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How Is The US Air Force Looking To Data?

We talk to Donald R. Anderson, Assistant Director of Analysis for the USAF Air Mobility Command and Deputy Director of Analysis for the 18th Air Force

3May

Donald R. Anderson is the Assistant Director of Analysis for the USAF Air Mobility Command and Deputy Director of Analysis for the 18th Air Force. As Assistant Director of Analysis, he leads a team of 27 analysts that provides Air Force leadership with insights and analysis of mobility issues which enable him to make strategic decisions that affect Air Mobility Command and the USAF. He is also air representative to the Joint Distribution Process Analysis Center (JDPAC) which consists of 160 analysts and engineers. 

 Mr. Anderson was awarded the USAF Civilian Analyst of the Year in 2014. In 2013, he was awarded the Air Force Chief of Staff Team Excellence Award and in 2010, the US Army’s Analytic Team of the Year Award. Mr. Anderson was in the Air Force for 28 years and served as both a C-130 and KC-10 pilot accumulating over 2,500 flight hours. We sat down with him ahead of the Business Analytics Innovation Summit, which takes place in Chicago later this month.

How did you get started in your career? 

I joined the Air Force in 1980, retired in 2006 (former C-130 & KC-10 pilot, former Chinese Linguist). At that time, I was hired as a DoD civilian.

What are the specific challenges of collecting data at the Air Mobility Command? 

Data is not in one place, in one format. Whenever we perform any complex analyses, we spend almost as much time requesting/begging for data from many different sources as we do actually performing the analysis.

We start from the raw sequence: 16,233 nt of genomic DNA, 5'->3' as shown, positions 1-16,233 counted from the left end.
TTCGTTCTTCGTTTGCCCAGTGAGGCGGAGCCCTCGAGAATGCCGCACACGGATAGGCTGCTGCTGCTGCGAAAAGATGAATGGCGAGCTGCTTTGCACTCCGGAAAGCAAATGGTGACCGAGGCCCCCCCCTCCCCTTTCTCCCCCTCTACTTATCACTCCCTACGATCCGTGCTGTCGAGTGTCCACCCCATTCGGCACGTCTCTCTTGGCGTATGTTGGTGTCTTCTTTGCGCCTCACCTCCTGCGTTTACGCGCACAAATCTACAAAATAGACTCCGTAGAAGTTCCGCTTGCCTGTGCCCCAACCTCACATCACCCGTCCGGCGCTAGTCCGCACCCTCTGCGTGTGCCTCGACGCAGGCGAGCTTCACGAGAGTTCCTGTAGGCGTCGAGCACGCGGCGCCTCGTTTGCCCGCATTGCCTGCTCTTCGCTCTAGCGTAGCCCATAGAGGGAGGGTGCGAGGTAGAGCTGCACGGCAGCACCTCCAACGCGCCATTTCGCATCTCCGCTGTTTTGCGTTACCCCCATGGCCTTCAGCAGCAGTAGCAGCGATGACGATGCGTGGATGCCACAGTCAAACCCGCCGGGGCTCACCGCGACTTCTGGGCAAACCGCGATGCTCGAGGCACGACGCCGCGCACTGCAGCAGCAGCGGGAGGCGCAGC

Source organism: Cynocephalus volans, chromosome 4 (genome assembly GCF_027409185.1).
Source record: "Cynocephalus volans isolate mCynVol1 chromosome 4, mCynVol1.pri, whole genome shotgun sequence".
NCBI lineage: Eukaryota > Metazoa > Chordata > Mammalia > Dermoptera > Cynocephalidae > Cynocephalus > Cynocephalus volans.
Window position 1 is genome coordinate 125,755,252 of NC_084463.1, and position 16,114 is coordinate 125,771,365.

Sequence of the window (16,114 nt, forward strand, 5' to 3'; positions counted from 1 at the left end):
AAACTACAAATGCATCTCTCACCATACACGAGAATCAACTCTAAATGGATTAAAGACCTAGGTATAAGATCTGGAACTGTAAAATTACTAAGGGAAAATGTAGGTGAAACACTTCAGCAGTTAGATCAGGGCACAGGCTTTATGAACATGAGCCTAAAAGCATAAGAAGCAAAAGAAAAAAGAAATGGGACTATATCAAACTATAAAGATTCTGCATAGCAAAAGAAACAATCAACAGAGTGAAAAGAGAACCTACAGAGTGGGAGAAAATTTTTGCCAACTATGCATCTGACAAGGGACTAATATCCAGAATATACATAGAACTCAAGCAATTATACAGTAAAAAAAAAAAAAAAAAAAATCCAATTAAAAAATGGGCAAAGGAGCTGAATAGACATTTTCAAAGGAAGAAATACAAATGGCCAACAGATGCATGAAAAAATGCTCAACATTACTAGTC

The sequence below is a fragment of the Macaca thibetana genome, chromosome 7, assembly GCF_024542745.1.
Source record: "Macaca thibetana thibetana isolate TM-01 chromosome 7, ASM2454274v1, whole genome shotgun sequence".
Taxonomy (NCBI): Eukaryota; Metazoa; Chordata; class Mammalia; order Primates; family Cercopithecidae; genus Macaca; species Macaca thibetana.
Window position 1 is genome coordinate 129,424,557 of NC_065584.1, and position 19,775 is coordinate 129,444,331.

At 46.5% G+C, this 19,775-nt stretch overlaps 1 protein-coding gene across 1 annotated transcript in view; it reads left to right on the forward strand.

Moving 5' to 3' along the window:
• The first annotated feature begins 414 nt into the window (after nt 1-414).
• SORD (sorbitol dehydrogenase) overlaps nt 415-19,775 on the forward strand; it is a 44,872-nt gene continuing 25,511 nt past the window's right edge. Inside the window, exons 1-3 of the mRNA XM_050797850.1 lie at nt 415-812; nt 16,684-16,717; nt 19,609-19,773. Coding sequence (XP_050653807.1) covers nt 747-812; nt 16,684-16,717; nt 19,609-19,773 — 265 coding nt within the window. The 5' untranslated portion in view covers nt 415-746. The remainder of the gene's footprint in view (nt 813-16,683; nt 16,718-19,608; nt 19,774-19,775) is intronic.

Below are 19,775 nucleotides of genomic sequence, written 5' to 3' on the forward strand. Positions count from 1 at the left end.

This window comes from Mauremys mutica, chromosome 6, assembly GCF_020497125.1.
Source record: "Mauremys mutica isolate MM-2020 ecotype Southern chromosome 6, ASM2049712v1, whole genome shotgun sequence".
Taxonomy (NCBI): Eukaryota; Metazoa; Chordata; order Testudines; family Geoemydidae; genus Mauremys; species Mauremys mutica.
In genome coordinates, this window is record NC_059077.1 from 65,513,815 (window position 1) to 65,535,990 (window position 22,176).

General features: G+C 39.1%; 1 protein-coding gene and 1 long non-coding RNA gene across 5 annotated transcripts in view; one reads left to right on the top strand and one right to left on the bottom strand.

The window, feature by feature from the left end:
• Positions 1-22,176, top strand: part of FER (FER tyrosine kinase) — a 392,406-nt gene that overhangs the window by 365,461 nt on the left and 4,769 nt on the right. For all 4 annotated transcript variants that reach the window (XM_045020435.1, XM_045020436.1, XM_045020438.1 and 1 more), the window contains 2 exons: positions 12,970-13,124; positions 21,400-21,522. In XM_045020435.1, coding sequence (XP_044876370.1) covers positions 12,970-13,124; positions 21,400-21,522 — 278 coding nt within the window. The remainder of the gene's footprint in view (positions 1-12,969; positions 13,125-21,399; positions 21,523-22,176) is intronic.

On your radio show, you say that ‘blending financial and cost data with operational information is what’s ahead for data analytics at the Air Mobility Command’? Can you expand on this? 

Up until now, we planned cargo and passenger movements based on what was the fastest way to make the move; cost was usually not a consideration. Now, when we plan to move cargo back from Afghanistan (for example), we will compare costs of various movements to find the cheapest way and still meet the requirements. Is it cheaper to move the cargo with one C-5 or two C-17s? How about hiring a commercial mover?

IBM employs tennis players to do their analytics in tennis matches. You were a pilot before. Do you feel like this level of industry experience is necessary as a data scientist? 

In our world of analytics, we require a mix of people that have a wide range of experiences. Yes, being a former Air Force pilot helps to understand Air Force operations, but it is equally important to have analysts without Air Force experience or else we risk just doing the same things over and over again.

Are there any innovations in the data science space that have been a real ‘game-changer’ (or that you think will be in the future?) 

Yes, data visualization. The ability to rapidly visualize data, especially geographically, allows our analyses to get to leadership before decisions have been made. This requires, in some cases, near real-time presentations.

What will you be discussing in your presentation? 

We started this project to measure the fuel efficiency of Air Force aircraft. We built a dataset that was much more robust than the original project required. During the course of the next few years, this additional robustness allowed us to present to DoD leadership some unique characteristics of missions flying into and out of Afghanistan. As a result, we saved the DoD nearly $300 million, reduced convoy operations by 6,000 vehicles, and may have saved as many as 25 lives. All this because of data analytics!

You can hear more Donald, along with other industry leading figures, at the Business Analytics Innovation Summit, taking place in Chicago this May 19th and 20th. 

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